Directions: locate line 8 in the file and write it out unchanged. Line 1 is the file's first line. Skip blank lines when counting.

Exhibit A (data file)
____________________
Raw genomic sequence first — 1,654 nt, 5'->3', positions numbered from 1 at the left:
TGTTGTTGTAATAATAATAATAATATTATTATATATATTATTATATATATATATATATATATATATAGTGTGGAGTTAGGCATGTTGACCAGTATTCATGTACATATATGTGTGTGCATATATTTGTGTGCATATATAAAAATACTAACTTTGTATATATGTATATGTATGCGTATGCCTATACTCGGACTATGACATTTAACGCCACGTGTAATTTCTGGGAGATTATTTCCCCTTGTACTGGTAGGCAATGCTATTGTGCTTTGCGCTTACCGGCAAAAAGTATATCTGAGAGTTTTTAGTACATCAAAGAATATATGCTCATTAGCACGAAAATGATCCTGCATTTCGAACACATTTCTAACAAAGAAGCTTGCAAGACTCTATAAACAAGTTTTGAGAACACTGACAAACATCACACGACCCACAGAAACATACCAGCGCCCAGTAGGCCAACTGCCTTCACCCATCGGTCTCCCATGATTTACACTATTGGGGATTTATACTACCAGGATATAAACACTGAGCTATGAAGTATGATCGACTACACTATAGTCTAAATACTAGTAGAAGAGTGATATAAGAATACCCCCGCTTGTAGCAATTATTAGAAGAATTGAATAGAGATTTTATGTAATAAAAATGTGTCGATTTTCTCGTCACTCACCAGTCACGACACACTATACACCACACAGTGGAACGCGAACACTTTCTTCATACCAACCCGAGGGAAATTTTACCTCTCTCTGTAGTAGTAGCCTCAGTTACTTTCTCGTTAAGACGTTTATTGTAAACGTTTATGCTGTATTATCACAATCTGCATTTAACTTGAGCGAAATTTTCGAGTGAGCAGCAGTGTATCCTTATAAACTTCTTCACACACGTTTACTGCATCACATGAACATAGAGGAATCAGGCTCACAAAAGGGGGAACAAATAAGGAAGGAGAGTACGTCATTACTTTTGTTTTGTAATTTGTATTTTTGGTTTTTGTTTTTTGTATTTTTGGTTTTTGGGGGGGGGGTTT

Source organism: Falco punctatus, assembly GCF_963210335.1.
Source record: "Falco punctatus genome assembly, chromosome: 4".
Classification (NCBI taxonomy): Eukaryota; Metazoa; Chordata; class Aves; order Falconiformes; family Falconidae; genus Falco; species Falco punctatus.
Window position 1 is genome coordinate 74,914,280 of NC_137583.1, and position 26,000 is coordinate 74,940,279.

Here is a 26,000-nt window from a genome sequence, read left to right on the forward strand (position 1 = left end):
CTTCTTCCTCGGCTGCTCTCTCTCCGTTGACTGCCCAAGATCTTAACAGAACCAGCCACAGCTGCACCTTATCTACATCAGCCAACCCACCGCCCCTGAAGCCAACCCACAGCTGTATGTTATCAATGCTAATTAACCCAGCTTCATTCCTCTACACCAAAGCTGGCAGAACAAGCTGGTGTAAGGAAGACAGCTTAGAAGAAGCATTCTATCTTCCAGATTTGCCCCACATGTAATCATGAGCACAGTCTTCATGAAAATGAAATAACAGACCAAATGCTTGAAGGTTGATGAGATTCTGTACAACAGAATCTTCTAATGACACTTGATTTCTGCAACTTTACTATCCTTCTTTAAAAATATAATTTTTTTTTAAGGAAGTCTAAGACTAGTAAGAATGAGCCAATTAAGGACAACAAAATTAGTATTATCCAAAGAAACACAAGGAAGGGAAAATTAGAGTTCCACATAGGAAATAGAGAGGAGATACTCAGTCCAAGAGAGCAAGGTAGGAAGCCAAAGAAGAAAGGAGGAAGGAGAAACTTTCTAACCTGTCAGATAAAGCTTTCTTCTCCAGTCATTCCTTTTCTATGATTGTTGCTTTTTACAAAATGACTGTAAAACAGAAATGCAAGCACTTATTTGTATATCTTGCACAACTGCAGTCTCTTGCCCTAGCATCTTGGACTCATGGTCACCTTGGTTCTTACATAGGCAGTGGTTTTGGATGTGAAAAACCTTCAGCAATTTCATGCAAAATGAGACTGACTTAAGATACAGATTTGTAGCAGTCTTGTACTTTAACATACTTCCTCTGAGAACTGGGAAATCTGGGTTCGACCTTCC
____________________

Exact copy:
CTTCTTCCTCGGCTGCTCTCTCTCCGTTGACTGCCCAAGATCTTAACAGAACCAGCCACAGCTGCACCTTATCTACATCAGCCAACCCACCGCCCCTGAAGCCAACCCACAGCTGTATGTTATCAATGCTAATTAACCCAGCTTCATTCCTCTACACCAAAGCTGGCAGAACAAGCTGGTGTAAGGAAGACAGCTTAGAAGAAGCATTCTATCTTCCAGATTTGCCCCACATGTAATCATGAGCACAGTCTTCATGAAAATGAAATAACAGACCAAATGCTTGAAGGTTGATGAGATTCTGTACAACAGAATCTTCTAATGACACTTGATTTCTGCAACTTTACTATCCTTCTTTAAAAATATAATTTTTTTTTAAGGAAGTCTAAGACTAGTAAGAATGAGCCAATTAAGGACAACAAAATTAGTATTATCCAAAGAAACACAAGGAAGGGAAAATTAGAGTTCCACATAGGAAATAGAGAGGAGATACTCAGTCCAAGAGAGCAAGGTAGGAAGCCAAAGAAGAAAGGAGGAAGGAGAAACTTTCTAACCTGTCAGATAAAGCTTTCTTCTCCAGTCATTCCTTTTCTATGATTGTTGCTTTTTACAAAATGACTGTAAAACAGAAATGCAAGCACTTATTTGTATATCTTGCACAACTGCAGTCTCTTGCCCTAGCATCTTGGACTCATGGTCACCTTGGTTCTTACATAGGCAGTGGTTTTGGATGTGAAAAACCTTCAGCAATTTCATGCAAAATGAGACTGACTTAAGATACAGATTTGTAGCAGTCTTGTACTTTAACATACTTCCTCTGAGAACTGGGAAATCTGGGTTCGACCTTCC